Giddy living in such a dump! The thought pained him and yet, clamp your eyes on her. So clean, so well turned out in her boater hat and white blouse and long black skirt. She looked (snip)
In both pieces I liked the voice and the writing (this is a first draft and there are little glitches, but they’ll be cleared up, I’m sure). The prologue mostly worked for me. There’s a riveting scene happening, and we’re drawn into the story of a little boy. There was one clarity issue: the narrative tells us that he’s inside Laska. But we don’t know what that is. I suggest moving the description up from later so we can see the scene completely. Here’s the addition:
. . . inside Laska, the carcass of his mother’s cow. Laska died of old age in the fall when the ground was too frozen to bury her. Vultures and crows picked her clean.
The prologue earned a page turn from me, and it was worth the read. The opening of the first chapter, though, didn’t produce any riveting story questions as it introduced characters. There is a paragraph later that might have done the job:
“So what other girls you wanna know about?” said Mrs. Lowenstein. “You know me, I've lived here all my life. Everybody I know.” She lowered her voice. “I even knew that poor girl who was murdered last week, down by Grand.” She shook her head. “A tragedy, even if she was an Italian girl.”
The chapter opening needs some hint of jeopardy to come for someone, especially after the dramatic prologue action. But this is a promising start for me.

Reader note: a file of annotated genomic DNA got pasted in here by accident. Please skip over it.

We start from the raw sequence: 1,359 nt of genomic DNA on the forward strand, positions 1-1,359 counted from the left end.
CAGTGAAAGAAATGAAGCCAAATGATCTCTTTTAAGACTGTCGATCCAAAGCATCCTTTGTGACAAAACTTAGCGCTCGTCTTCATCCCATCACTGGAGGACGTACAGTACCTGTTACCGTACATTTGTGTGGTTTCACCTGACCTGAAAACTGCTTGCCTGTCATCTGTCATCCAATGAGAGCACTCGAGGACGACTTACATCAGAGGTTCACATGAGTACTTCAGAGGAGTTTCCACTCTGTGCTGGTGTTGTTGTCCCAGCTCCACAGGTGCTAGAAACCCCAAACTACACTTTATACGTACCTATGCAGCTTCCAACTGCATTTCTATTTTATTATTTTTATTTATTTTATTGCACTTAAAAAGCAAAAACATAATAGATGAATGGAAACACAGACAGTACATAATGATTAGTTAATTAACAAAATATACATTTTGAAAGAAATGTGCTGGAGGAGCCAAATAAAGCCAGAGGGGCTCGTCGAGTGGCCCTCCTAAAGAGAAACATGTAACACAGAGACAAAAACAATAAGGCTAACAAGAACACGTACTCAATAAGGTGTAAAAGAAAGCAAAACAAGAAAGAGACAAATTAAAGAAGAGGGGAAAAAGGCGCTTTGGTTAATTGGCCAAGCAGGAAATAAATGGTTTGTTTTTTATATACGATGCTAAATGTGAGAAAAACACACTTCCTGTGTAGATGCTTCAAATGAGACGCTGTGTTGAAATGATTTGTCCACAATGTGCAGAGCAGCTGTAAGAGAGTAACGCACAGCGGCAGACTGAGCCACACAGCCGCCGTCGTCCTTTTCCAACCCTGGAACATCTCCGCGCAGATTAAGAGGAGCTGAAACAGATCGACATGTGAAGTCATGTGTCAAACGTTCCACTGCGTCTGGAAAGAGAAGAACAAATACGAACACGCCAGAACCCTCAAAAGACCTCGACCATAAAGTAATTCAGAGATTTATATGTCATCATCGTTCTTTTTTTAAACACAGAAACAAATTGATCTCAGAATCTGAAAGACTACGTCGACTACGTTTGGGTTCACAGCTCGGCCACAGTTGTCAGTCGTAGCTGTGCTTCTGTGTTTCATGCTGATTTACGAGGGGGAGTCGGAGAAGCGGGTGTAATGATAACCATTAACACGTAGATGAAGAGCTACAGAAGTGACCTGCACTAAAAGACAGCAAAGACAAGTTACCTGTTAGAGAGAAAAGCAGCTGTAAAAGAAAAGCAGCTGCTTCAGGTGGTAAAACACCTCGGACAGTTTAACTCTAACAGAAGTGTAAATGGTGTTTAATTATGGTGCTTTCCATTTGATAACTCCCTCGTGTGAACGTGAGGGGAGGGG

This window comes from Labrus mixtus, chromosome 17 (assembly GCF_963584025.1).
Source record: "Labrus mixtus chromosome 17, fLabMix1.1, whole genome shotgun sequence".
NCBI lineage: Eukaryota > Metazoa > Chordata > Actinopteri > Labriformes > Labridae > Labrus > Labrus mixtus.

For what it’s worth.
Submitting to the Flogometer:
Email the following in an attachment (.doc, .docx, or .rtf preferred, no PDFs):
- your title
- your complete 1st chapter or prologue plus 1st chapter
- Please include in your email permission to post it on FtQ. Note: I’m adding a copyright notice for the writer at the end of the post. I’ll use just the first name unless I’m told I can use the full name.
- Also, please tell me if it’s okay to post the rest of the chapter so people can turn the page.
- And, optionally, include your permission to use it as an example in a book on writing craft if that's okay.
- If you’re in a hurry, I’ve done “private floggings,” $50 for a first chapter.
- If you rewrite while you wait for your turn, it’s okay with me to update the submission.
Were I you, I'd examine my first page in the light of the first-page checklist before submitting to the Flogometer.
Flogging the Quill © 2016 Ray Rhamey, chapter © 2016 by Roberta